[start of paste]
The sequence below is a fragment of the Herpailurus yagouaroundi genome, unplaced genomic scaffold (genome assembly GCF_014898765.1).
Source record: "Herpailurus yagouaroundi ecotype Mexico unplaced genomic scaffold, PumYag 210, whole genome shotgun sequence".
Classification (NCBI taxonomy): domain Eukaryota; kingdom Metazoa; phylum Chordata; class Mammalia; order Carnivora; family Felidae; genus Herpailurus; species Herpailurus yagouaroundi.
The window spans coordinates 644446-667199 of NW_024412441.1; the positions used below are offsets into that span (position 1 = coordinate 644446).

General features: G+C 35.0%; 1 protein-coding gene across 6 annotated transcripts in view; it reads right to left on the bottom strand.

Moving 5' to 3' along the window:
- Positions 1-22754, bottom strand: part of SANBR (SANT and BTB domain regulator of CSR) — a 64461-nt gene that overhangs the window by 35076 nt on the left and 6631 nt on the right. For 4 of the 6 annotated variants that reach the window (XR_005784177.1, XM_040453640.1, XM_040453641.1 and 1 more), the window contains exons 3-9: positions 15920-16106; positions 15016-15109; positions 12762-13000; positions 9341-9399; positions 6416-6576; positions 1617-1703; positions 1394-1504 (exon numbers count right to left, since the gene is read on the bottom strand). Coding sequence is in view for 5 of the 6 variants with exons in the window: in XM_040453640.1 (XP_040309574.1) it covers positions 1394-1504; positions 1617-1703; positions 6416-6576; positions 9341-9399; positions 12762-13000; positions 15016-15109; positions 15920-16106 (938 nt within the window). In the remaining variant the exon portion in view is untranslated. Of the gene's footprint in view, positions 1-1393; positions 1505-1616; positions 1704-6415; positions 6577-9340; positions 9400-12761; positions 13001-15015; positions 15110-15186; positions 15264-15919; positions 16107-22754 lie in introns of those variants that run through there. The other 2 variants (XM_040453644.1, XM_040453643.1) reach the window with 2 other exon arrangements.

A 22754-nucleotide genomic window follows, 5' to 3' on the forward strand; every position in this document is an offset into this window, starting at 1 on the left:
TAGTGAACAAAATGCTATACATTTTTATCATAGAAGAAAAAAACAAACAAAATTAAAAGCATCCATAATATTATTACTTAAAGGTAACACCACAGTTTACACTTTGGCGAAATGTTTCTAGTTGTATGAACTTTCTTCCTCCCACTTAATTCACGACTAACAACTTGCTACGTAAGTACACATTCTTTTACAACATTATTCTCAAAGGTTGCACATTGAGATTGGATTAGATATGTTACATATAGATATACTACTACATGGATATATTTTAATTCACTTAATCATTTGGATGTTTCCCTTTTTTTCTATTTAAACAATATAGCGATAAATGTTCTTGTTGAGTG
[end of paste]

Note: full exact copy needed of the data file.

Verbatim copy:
The sequence below is a fragment of the Herpailurus yagouaroundi genome, unplaced genomic scaffold (genome assembly GCF_014898765.1).
Source record: "Herpailurus yagouaroundi ecotype Mexico unplaced genomic scaffold, PumYag 210, whole genome shotgun sequence".
Classification (NCBI taxonomy): domain Eukaryota; kingdom Metazoa; phylum Chordata; class Mammalia; order Carnivora; family Felidae; genus Herpailurus; species Herpailurus yagouaroundi.
The window spans coordinates 644446-667199 of NW_024412441.1; the positions used below are offsets into that span (position 1 = coordinate 644446).

General features: G+C 35.0%; 1 protein-coding gene across 6 annotated transcripts in view; it reads right to left on the bottom strand.

Moving 5' to 3' along the window:
- Positions 1-22754, bottom strand: part of SANBR (SANT and BTB domain regulator of CSR) — a 64461-nt gene that overhangs the window by 35076 nt on the left and 6631 nt on the right. For 4 of the 6 annotated variants that reach the window (XR_005784177.1, XM_040453640.1, XM_040453641.1 and 1 more), the window contains exons 3-9: positions 15920-16106; positions 15016-15109; positions 12762-13000; positions 9341-9399; positions 6416-6576; positions 1617-1703; positions 1394-1504 (exon numbers count right to left, since the gene is read on the bottom strand). Coding sequence is in view for 5 of the 6 variants with exons in the window: in XM_040453640.1 (XP_040309574.1) it covers positions 1394-1504; positions 1617-1703; positions 6416-6576; positions 9341-9399; positions 12762-13000; positions 15016-15109; positions 15920-16106 (938 nt within the window). In the remaining variant the exon portion in view is untranslated. Of the gene's footprint in view, positions 1-1393; positions 1505-1616; positions 1704-6415; positions 6577-9340; positions 9400-12761; positions 13001-15015; positions 15110-15186; positions 15264-15919; positions 16107-22754 lie in introns of those variants that run through there. The other 2 variants (XM_040453644.1, XM_040453643.1) reach the window with 2 other exon arrangements.

A 22754-nucleotide genomic window follows, 5' to 3' on the forward strand; every position in this document is an offset into this window, starting at 1 on the left:
TAGTGAACAAAATGCTATACATTTTTATCATAGAAGAAAAAAACAAACAAAATTAAAAGCATCCATAATATTATTACTTAAAGGTAACACCACAGTTTACACTTTGGCGAAATGTTTCTAGTTGTATGAACTTTCTTCCTCCCACTTAATTCACGACTAACAACTTGCTACGTAAGTACACATTCTTTTACAACATTATTCTCAAAGGTTGCACATTGAGATTGGATTAGATATGTTACATATAGATATACTACTACATGGATATATTTTAATTCACTTAATCATTTGGATGTTTCCCTTTTTTTCTATTTAAACAATATAGCGATAAATGTTCTTGTTGAGTG